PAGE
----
Organism Zone of inhibition in cm
Crude Extract 1/10th Dilution 1/100th Dilution
E. coli 2.4 1.6 0.6
Bacillus subtilis 1.8 1.4 0.9
Staphylococcus aureus 1.4 1.3 1.3
Pseudomonas aeruginosa 0.8 0.7 0.4

Table 1: Zone of inhibition of chloroform extract.

Organism Zone of inhibition in cm
Crude Extract 1/10th Dilution 1/100th Dilution
E. coli 1.7 1.31 0.7
Bacillus subtilis 1.7 0.8 0.7
Staphylococcus aureus 1.3 1.0 1.2
Pseudomonas aeruginosa 1.1 1.2 1.3

Table 2: Zone of inhibition of methanol extract.

Gas chromatography-mass spectrometry (GC-MS) analysis

The chemical analysis of the essential oils was carried out using GC-MS (Agilent 6890N gas chromatograph, Palo Alto, USA). The chromatographic conditions were as follows: column oven program; 60°C (1 min, isothermal) to 246°C (3 min, isothermal) at 3°C / min, the injector and detector temperatures were 250°C and 300°C, respectively. Helium was the carrier gas (flow rate 0.90 mL/min), and the ionization voltage was maintained at 70 eV. An HP-5 MS capillary column (30 m × 0.25 mm i.d., 0.25 μm film thicknesses) was used. A hydrocarbon mixture of n-alkanes (C8-C20) was analyzed separately by GC-MS under the same chromatographic conditions using the same HP-5 column. Kovats Retention Indexes (KRIs) were calculated by injection of a series of n-alkanes (C8-C20) in the same column and conditions as above for gas chromatography analyses.

The identification of the oil constituents was based on a computer search using the library of mass spectral data (http://www.massbank. jp) and a comparison of the calculated KRIs with those of the available authentic standards and literature data was drawn.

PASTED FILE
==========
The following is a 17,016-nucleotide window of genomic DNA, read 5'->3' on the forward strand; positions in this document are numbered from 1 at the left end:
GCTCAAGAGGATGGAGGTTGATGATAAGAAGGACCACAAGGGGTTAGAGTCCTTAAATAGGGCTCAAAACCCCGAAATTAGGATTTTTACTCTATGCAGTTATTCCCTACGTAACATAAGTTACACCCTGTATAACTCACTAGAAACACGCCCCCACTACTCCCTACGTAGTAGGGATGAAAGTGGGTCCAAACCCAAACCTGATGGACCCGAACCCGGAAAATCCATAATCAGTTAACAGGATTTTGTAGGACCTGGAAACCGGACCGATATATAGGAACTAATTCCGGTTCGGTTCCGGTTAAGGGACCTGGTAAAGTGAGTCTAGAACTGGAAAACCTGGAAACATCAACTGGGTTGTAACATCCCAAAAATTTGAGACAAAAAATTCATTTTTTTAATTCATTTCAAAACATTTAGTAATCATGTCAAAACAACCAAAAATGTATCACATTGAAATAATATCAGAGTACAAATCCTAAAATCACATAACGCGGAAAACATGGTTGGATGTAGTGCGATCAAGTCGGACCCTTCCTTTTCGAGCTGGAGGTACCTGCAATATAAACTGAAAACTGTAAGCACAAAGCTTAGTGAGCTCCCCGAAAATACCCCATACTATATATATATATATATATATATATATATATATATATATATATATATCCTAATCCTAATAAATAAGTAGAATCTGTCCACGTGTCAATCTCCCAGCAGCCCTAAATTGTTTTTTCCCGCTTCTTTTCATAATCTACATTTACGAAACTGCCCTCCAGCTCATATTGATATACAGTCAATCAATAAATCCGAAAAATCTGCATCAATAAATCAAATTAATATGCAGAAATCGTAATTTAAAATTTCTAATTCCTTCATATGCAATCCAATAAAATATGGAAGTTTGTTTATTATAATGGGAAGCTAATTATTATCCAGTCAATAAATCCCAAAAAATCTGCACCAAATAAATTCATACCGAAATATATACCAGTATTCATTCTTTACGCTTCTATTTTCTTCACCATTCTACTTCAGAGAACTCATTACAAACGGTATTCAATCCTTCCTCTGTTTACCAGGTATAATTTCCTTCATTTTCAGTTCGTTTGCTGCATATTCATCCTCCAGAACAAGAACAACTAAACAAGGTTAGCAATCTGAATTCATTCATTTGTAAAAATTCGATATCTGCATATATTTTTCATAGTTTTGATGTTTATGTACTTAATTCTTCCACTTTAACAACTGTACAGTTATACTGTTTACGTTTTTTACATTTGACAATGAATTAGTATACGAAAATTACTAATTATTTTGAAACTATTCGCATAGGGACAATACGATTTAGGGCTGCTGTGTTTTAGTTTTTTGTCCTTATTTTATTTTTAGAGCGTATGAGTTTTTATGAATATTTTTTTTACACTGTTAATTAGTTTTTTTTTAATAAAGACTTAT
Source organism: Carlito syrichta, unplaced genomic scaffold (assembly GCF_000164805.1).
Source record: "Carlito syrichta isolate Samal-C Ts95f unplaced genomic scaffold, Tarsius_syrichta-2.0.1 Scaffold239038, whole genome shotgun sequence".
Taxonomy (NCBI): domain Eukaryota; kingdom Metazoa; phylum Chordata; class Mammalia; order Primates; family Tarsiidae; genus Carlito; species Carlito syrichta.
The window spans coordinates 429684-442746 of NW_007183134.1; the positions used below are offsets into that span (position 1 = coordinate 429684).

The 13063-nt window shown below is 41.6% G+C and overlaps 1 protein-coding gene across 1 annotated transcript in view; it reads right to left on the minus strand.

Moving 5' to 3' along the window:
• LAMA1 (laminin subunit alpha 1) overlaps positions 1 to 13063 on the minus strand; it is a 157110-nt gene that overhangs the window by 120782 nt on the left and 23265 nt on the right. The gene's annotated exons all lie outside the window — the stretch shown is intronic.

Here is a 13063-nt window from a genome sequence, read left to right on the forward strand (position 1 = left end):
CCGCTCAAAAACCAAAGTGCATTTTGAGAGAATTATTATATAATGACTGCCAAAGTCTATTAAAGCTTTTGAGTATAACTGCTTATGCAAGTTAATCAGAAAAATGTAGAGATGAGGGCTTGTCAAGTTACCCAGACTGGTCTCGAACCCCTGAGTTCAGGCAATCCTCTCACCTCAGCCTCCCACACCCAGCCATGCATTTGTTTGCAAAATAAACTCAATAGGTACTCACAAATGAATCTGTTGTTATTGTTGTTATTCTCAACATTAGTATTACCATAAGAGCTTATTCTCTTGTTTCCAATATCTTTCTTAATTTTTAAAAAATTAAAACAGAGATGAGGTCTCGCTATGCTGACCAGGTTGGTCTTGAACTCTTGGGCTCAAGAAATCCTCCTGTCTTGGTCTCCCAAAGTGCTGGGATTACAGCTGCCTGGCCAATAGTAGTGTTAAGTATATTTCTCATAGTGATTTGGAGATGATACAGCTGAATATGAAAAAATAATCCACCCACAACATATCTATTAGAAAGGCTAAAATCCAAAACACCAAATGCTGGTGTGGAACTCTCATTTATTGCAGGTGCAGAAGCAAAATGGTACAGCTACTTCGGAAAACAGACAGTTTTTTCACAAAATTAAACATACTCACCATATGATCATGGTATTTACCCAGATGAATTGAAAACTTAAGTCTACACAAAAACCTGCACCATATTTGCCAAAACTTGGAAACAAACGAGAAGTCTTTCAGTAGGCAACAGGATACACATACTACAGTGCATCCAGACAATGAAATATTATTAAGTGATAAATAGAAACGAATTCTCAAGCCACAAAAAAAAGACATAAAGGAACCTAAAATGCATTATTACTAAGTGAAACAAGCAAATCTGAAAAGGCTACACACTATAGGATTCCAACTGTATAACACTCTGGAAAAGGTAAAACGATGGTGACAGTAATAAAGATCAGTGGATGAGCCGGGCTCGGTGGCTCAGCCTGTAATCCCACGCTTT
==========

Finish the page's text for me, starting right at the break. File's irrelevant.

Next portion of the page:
Results and Discussion

The biological activity of the plant depends on many factors like, plant part, geographical source, soil conditions, and time of the harvest, moisture and post-harvest process methods. For example, high temperature during tissue grinding may denature certain chemical constituents. Different concentrations of solvent or different solvents alone or combinations are used for the maximum recovery of bioactive compounds, because different plants constitute different compositions of active compounds. Different extraction protocols are followed in herbal medicine preparation, ethanol-water mixture extraction protocols are used in majority of herbal medicine industries [12]. The antimicrobial properties of plant extracts have been treated as new classes of antibiotics [13]. Ruta graveolens plant extracts showed more effect on gram positive bacteria than gram negative bacteria [14], antibacterial activity reported on Staphylococcus aureus [15], Bacillus subtilis [16]. Guarrera et al. reported anti parasitic activity. Both hydro and hydroalcholic (ethanol 70%) extracts of this plant shows no antibacterial effect on main human pathogens [17,18].